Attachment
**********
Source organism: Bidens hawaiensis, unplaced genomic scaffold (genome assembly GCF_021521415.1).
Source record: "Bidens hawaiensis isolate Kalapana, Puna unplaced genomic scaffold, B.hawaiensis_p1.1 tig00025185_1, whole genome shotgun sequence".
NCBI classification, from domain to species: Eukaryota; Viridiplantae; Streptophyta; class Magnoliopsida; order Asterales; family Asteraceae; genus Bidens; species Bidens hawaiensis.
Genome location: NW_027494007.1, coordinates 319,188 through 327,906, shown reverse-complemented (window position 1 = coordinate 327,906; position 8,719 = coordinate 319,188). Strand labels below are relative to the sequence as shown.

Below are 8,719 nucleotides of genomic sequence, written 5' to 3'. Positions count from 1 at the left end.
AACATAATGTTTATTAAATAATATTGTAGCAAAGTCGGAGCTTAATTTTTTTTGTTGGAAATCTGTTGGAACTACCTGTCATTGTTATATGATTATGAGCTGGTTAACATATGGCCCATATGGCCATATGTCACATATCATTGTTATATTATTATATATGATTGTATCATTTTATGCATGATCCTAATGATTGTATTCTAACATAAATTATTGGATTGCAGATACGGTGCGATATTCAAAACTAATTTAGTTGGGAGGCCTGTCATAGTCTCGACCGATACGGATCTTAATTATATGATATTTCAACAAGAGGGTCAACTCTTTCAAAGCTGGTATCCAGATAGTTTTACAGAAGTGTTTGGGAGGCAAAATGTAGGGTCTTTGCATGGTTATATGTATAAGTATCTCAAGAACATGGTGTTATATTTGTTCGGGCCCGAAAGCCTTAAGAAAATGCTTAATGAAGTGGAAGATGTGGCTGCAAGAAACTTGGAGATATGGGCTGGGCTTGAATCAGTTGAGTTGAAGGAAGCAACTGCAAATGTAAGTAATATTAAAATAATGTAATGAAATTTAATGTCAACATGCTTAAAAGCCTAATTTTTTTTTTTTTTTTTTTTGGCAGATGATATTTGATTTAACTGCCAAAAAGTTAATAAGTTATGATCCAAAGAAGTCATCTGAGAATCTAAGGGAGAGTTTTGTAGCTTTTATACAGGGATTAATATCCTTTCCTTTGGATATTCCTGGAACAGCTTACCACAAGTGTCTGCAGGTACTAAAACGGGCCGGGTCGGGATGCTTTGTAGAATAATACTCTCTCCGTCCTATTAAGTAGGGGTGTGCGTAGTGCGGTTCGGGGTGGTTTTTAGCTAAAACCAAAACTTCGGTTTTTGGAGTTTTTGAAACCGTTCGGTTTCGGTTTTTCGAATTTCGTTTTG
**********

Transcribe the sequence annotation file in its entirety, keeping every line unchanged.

Source organism: Bidens hawaiensis, unplaced genomic scaffold (genome assembly GCF_021521415.1).
Source record: "Bidens hawaiensis isolate Kalapana, Puna unplaced genomic scaffold, B.hawaiensis_p1.1 tig00025185_1, whole genome shotgun sequence".
NCBI classification, from domain to species: Eukaryota; Viridiplantae; Streptophyta; class Magnoliopsida; order Asterales; family Asteraceae; genus Bidens; species Bidens hawaiensis.
Genome location: NW_027494007.1, coordinates 319,188 through 327,906, shown reverse-complemented (window position 1 = coordinate 327,906; position 8,719 = coordinate 319,188). Strand labels below are relative to the sequence as shown.

Below are 8,719 nucleotides of genomic sequence, written 5' to 3'. Positions count from 1 at the left end.
AACATAATGTTTATTAAATAATATTGTAGCAAAGTCGGAGCTTAATTTTTTTTGTTGGAAATCTGTTGGAACTACCTGTCATTGTTATATGATTATGAGCTGGTTAACATATGGCCCATATGGCCATATGTCACATATCATTGTTATATTATTATATATGATTGTATCATTTTATGCATGATCCTAATGATTGTATTCTAACATAAATTATTGGATTGCAGATACGGTGCGATATTCAAAACTAATTTAGTTGGGAGGCCTGTCATAGTCTCGACCGATACGGATCTTAATTATATGATATTTCAACAAGAGGGTCAACTCTTTCAAAGCTGGTATCCAGATAGTTTTACAGAAGTGTTTGGGAGGCAAAATGTAGGGTCTTTGCATGGTTATATGTATAAGTATCTCAAGAACATGGTGTTATATTTGTTCGGGCCCGAAAGCCTTAAGAAAATGCTTAATGAAGTGGAAGATGTGGCTGCAAGAAACTTGGAGATATGGGCTGGGCTTGAATCAGTTGAGTTGAAGGAAGCAACTGCAAATGTAAGTAATATTAAAATAATGTAATGAAATTTAATGTCAACATGCTTAAAAGCCTAATTTTTTTTTTTTTTTTTTTTGGCAGATGATATTTGATTTAACTGCCAAAAAGTTAATAAGTTATGATCCAAAGAAGTCATCTGAGAATCTAAGGGAGAGTTTTGTAGCTTTTATACAGGGATTAATATCCTTTCCTTTGGATATTCCTGGAACAGCTTACCACAAGTGTCTGCAGGTACTAAAACGGGCCGGGTCGGGATGCTTTGTAGAATAATACTCTCTCCGTCCTATTAAGTAGGGGTGTGCGTAGTGCGGTTCGGGGTGGTTTTTAGCTAAAACCAAAACTTCGGTTTTTGGAGTTTTTGAAACCGTTCGGTTTCGGTTTTTCGAATTTCGTTTTG